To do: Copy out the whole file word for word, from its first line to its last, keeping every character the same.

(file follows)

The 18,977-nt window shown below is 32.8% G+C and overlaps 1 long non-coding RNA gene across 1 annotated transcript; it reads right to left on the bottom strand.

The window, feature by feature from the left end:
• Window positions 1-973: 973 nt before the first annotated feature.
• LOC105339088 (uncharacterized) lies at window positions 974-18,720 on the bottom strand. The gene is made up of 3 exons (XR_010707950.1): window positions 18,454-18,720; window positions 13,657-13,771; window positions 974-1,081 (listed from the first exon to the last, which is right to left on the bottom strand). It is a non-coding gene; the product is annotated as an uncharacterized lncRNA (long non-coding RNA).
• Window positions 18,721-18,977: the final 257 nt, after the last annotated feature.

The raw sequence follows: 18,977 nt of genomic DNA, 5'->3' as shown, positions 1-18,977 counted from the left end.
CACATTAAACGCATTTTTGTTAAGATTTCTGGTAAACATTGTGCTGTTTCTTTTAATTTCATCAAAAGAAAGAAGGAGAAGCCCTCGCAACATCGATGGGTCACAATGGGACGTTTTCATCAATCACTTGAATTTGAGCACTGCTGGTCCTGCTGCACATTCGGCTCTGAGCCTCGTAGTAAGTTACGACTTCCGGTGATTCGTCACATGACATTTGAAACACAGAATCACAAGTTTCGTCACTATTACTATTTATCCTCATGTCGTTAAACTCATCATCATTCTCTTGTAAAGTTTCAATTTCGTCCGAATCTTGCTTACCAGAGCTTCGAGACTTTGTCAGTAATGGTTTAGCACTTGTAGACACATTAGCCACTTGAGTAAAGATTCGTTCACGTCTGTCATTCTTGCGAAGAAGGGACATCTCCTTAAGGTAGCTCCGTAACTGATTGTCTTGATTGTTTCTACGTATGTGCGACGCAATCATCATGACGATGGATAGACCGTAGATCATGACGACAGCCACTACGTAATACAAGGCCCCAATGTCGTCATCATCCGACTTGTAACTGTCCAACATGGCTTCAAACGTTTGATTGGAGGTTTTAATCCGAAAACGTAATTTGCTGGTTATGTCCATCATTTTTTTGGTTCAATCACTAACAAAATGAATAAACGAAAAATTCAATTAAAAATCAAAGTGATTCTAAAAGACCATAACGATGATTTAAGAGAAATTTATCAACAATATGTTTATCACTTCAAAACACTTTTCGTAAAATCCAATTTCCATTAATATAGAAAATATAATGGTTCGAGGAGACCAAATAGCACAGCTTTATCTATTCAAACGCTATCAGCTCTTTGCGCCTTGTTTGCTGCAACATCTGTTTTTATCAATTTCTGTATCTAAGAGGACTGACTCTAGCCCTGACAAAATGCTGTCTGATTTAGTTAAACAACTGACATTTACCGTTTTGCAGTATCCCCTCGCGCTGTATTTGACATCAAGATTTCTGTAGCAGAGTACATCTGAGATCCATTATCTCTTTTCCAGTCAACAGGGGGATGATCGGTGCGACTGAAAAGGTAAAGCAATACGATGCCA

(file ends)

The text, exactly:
The 18,977-nt window shown below is 32.8% G+C and overlaps 1 long non-coding RNA gene across 1 annotated transcript; it reads right to left on the bottom strand.

The window, feature by feature from the left end:
• Window positions 1-973: 973 nt before the first annotated feature.
• LOC105339088 (uncharacterized) lies at window positions 974-18,720 on the bottom strand. The gene is made up of 3 exons (XR_010707950.1): window positions 18,454-18,720; window positions 13,657-13,771; window positions 974-1,081 (listed from the first exon to the last, which is right to left on the bottom strand). It is a non-coding gene; the product is annotated as an uncharacterized lncRNA (long non-coding RNA).
• Window positions 18,721-18,977: the final 257 nt, after the last annotated feature.

The raw sequence follows: 18,977 nt of genomic DNA, 5'->3' as shown, positions 1-18,977 counted from the left end.
CACATTAAACGCATTTTTGTTAAGATTTCTGGTAAACATTGTGCTGTTTCTTTTAATTTCATCAAAAGAAAGAAGGAGAAGCCCTCGCAACATCGATGGGTCACAATGGGACGTTTTCATCAATCACTTGAATTTGAGCACTGCTGGTCCTGCTGCACATTCGGCTCTGAGCCTCGTAGTAAGTTACGACTTCCGGTGATTCGTCACATGACATTTGAAACACAGAATCACAAGTTTCGTCACTATTACTATTTATCCTCATGTCGTTAAACTCATCATCATTCTCTTGTAAAGTTTCAATTTCGTCCGAATCTTGCTTACCAGAGCTTCGAGACTTTGTCAGTAATGGTTTAGCACTTGTAGACACATTAGCCACTTGAGTAAAGATTCGTTCACGTCTGTCATTCTTGCGAAGAAGGGACATCTCCTTAAGGTAGCTCCGTAACTGATTGTCTTGATTGTTTCTACGTATGTGCGACGCAATCATCATGACGATGGATAGACCGTAGATCATGACGACAGCCACTACGTAATACAAGGCCCCAATGTCGTCATCATCCGACTTGTAACTGTCCAACATGGCTTCAAACGTTTGATTGGAGGTTTTAATCCGAAAACGTAATTTGCTGGTTATGTCCATCATTTTTTTGGTTCAATCACTAACAAAATGAATAAACGAAAAATTCAATTAAAAATCAAAGTGATTCTAAAAGACCATAACGATGATTTAAGAGAAATTTATCAACAATATGTTTATCACTTCAAAACACTTTTCGTAAAATCCAATTTCCATTAATATAGAAAATATAATGGTTCGAGGAGACCAAATAGCACAGCTTTATCTATTCAAACGCTATCAGCTCTTTGCGCCTTGTTTGCTGCAACATCTGTTTTTATCAATTTCTGTATCTAAGAGGACTGACTCTAGCCCTGACAAAATGCTGTCTGATTTAGTTAAACAACTGACATTTACCGTTTTGCAGTATCCCCTCGCGCTGTATTTGACATCAAGATTTCTGTAGCAGAGTACATCTGAGATCCATTATCTCTTTTCCAGTCAACAGGGGGATGATCGGTGCGACTGAAAAGGTAAAGCAATACGATGCCA